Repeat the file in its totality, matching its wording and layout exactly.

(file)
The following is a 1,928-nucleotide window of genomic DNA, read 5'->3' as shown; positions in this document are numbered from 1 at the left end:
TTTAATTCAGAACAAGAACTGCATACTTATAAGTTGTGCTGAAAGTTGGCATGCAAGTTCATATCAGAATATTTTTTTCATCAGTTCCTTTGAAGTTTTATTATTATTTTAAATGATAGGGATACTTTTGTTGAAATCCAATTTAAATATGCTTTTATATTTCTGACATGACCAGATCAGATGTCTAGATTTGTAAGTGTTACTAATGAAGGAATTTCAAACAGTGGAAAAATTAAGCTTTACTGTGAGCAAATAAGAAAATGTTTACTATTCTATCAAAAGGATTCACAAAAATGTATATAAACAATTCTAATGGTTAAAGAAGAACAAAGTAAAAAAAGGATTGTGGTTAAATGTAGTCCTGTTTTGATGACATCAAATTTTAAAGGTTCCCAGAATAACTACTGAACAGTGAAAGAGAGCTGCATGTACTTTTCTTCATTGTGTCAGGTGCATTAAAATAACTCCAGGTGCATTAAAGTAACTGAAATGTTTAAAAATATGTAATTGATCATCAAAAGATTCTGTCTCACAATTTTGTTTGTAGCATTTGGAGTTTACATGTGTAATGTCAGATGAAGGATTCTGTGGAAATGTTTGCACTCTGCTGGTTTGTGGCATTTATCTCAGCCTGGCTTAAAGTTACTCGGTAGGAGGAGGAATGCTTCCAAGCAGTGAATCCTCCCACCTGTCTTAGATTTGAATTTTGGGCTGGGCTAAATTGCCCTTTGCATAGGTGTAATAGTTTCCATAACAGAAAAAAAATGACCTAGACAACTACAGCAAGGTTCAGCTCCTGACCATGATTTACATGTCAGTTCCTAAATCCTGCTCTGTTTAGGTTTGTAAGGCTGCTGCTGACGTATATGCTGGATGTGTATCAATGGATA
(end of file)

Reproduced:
The following is a 1,928-nucleotide window of genomic DNA, read 5'->3' as shown; positions in this document are numbered from 1 at the left end:
TTTAATTCAGAACAAGAACTGCATACTTATAAGTTGTGCTGAAAGTTGGCATGCAAGTTCATATCAGAATATTTTTTTCATCAGTTCCTTTGAAGTTTTATTATTATTTTAAATGATAGGGATACTTTTGTTGAAATCCAATTTAAATATGCTTTTATATTTCTGACATGACCAGATCAGATGTCTAGATTTGTAAGTGTTACTAATGAAGGAATTTCAAACAGTGGAAAAATTAAGCTTTACTGTGAGCAAATAAGAAAATGTTTACTATTCTATCAAAAGGATTCACAAAAATGTATATAAACAATTCTAATGGTTAAAGAAGAACAAAGTAAAAAAAGGATTGTGGTTAAATGTAGTCCTGTTTTGATGACATCAAATTTTAAAGGTTCCCAGAATAACTACTGAACAGTGAAAGAGAGCTGCATGTACTTTTCTTCATTGTGTCAGGTGCATTAAAATAACTCCAGGTGCATTAAAGTAACTGAAATGTTTAAAAATATGTAATTGATCATCAAAAGATTCTGTCTCACAATTTTGTTTGTAGCATTTGGAGTTTACATGTGTAATGTCAGATGAAGGATTCTGTGGAAATGTTTGCACTCTGCTGGTTTGTGGCATTTATCTCAGCCTGGCTTAAAGTTACTCGGTAGGAGGAGGAATGCTTCCAAGCAGTGAATCCTCCCACCTGTCTTAGATTTGAATTTTGGGCTGGGCTAAATTGCCCTTTGCATAGGTGTAATAGTTTCCATAACAGAAAAAAAATGACCTAGACAACTACAGCAAGGTTCAGCTCCTGACCATGATTTACATGTCAGTTCCTAAATCCTGCTCTGTTTAGGTTTGTAAGGCTGCTGCTGACGTATATGCTGGATGTGTATCAATGGATA